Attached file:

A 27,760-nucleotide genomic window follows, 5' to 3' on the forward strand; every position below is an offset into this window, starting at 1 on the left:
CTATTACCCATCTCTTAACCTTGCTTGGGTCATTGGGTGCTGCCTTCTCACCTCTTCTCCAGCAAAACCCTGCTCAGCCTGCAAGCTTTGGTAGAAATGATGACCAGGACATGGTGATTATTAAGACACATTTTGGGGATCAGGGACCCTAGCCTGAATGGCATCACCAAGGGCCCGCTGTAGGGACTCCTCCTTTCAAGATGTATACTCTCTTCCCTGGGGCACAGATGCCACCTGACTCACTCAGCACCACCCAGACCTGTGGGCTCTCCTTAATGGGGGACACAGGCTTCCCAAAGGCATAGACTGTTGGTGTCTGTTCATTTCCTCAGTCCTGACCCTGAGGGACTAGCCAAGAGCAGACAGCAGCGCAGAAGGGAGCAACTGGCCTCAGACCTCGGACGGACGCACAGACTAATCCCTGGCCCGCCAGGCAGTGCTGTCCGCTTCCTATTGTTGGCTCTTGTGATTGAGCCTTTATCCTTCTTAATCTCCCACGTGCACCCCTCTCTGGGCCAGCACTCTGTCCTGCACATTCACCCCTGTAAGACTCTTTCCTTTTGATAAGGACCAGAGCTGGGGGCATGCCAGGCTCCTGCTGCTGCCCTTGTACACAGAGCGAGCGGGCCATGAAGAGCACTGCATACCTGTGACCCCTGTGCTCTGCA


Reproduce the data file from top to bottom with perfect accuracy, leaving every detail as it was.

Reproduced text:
A 27,760-nucleotide genomic window follows, 5' to 3' on the forward strand; every position below is an offset into this window, starting at 1 on the left:
CTATTACCCATCTCTTAACCTTGCTTGGGTCATTGGGTGCTGCCTTCTCACCTCTTCTCCAGCAAAACCCTGCTCAGCCTGCAAGCTTTGGTAGAAATGATGACCAGGACATGGTGATTATTAAGACACATTTTGGGGATCAGGGACCCTAGCCTGAATGGCATCACCAAGGGCCCGCTGTAGGGACTCCTCCTTTCAAGATGTATACTCTCTTCCCTGGGGCACAGATGCCACCTGACTCACTCAGCACCACCCAGACCTGTGGGCTCTCCTTAATGGGGGACACAGGCTTCCCAAAGGCATAGACTGTTGGTGTCTGTTCATTTCCTCAGTCCTGACCCTGAGGGACTAGCCAAGAGCAGACAGCAGCGCAGAAGGGAGCAACTGGCCTCAGACCTCGGACGGACGCACAGACTAATCCCTGGCCCGCCAGGCAGTGCTGTCCGCTTCCTATTGTTGGCTCTTGTGATTGAGCCTTTATCCTTCTTAATCTCCCACGTGCACCCCTCTCTGGGCCAGCACTCTGTCCTGCACATTCACCCCTGTAAGACTCTTTCCTTTTGATAAGGACCAGAGCTGGGGGCATGCCAGGCTCCTGCTGCTGCCCTTGTACACAGAGCGAGCGGGCCATGAAGAGCACTGCATACCTGTGACCCCTGTGCTCTGCA